Review: Day of Destruction

Love them or hate them sci-fi B-movies have that special place in cinematic history where they’re remembered for how bad they are, poor acting, rubbish effects, dodgy sound and more. Yet they offer a form of entertainment that wears its heart on its sleeve, becoming cult classics that almost become better with age. The same can be said for videogames, offering a less rounded experience than others, but having that addictive quality just the same – one of those titles that becomes a guilty pleasure. SynaptixGames’ Day of Destruction starts out being all of these things, along the way however it begins to lose that sparkle.


Day of Destruction certainly feels like a sci-fi homage to some of the best known movies, pooling ideas from the likes of War of the Worlds and Independence Day. Yet SynaptixGames has taken a somewhat different approach to the alien invasion theme, so rather than you saving the day – and the world – you’re the invader, coming to wreak havoc on unsuspecting planets.

First impressions can be everything, with Day of Destruction starting with a big grandiose entrance involving a basic looking UFO and a very impressive musical score. In fact it’s the music that holds the entire piece together as you board the ship because there’s literally no information about what’s going on, you just have to roll with it.

Aboard the ship you’ll find the main hub where you can choose from six planets to attack, each with four cities to destroy. There’s also a section to unlock certain armaments once you’ve accrued enough credits, and a teleportation system in place to wander around the small area, which doesn’t seem entirely necessary due to how little time is spent there.


What this videogame is all about is destruction, laying waste to cities with ridiculous weapons, finishing each level with a maniacal laugh. To begin with this can be fun, firing laser bolts and dropping cluster bombs from the safety of your UFO. Gameplay involves levelling a selection of buildings, mainly skyscrapers, some with offensive weaponry while others are just dormant. Finishing a level involves wiping a particular selection of these buildings out once you’ve highlighted them with a search light.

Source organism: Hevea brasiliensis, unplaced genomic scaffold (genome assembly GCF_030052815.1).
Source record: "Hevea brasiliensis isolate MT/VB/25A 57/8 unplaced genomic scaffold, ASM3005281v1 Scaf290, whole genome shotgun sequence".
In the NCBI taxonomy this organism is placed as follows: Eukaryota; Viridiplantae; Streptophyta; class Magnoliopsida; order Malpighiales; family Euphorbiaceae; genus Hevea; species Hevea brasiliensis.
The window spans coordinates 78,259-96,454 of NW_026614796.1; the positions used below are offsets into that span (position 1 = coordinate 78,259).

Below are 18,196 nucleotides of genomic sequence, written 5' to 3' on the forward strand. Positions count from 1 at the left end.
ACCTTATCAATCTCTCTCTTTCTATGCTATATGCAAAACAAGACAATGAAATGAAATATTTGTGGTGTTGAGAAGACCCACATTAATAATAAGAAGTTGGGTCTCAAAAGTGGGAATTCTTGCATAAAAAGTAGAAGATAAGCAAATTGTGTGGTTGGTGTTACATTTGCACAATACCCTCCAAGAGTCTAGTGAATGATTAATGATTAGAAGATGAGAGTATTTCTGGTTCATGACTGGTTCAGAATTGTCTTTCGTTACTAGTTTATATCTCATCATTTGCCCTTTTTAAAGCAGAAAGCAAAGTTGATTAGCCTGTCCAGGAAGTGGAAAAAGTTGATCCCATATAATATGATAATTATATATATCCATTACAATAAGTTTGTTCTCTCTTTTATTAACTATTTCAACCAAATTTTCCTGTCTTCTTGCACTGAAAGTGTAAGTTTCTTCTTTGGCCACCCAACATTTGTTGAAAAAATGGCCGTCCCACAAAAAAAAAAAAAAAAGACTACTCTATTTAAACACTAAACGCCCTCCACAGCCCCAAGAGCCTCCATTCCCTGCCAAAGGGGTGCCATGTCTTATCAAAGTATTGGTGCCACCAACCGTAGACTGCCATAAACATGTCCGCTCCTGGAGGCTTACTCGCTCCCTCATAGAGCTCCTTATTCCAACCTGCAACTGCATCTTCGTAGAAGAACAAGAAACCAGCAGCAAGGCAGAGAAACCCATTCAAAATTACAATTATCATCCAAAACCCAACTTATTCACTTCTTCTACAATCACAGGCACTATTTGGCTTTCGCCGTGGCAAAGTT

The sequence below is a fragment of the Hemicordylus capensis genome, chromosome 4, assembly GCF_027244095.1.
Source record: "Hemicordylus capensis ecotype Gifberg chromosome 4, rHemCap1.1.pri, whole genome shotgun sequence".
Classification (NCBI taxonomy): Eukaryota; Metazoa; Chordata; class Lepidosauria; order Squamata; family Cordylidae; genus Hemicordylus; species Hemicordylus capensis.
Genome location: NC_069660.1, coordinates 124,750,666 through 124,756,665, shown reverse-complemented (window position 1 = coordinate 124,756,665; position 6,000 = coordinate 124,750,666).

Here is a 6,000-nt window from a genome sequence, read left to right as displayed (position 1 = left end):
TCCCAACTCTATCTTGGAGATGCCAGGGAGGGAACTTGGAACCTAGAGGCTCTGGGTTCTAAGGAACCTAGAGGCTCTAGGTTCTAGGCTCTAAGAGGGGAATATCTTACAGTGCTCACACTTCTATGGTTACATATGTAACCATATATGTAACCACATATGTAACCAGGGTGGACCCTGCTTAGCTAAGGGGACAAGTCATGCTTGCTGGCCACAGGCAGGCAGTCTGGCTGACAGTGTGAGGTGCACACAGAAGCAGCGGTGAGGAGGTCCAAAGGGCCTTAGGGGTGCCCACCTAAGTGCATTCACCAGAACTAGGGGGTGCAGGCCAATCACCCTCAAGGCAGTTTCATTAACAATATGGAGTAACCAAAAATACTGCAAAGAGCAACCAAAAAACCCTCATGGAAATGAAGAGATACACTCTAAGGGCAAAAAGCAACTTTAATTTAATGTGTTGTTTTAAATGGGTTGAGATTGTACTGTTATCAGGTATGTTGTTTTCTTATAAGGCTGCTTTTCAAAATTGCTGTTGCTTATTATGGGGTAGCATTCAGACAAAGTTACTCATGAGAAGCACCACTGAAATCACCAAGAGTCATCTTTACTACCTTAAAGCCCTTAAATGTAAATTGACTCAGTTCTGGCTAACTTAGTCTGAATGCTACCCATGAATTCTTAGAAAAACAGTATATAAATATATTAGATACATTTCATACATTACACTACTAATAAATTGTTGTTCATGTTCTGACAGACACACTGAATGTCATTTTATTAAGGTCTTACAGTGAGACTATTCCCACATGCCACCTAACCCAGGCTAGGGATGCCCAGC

You’ll get shot at with ground base defences and aircraft, then as the campaign progresses you’ll encounter slightly more difficult forces. The ship isn’t impervious, so take enough damage and you’ll eventually get shot down.

After a few levels Day of Destruction hits a make or break point. The videogame becomes very repetitious due to the issue of constantly destroying buildings. The UFO itself can’t be controlled – it moves around a city on a pre-designated track – so you spend 90 percent of the time looking down. The hook to keep you playing comes from the upgrades, being able to activate lock-on missiles for the planes, a tractor beam to fling things around, dropping ground forces that look like the massive bi-pedal enemies from War of the Worlds or finally being able to unlock the expensive city scale weapons.


Day of Destruction certainly doesn’t wow in the graphics department – there are far better looking virtual reality (VR) titles – but it doesn’t need to. It has that B-movie quality that just works, and the in game audio (especially the music) is top notch. That’s why it’s a shame there isn’t more to the gameplay. Sure you can go back with the better weapons to jump you up the global leader boards, other than that there’s little to hold your interest. Day of Destruction certainly isn’t one of those must have VR titles, it’s a blast for a while until every city starts to look the same.

  • Verdict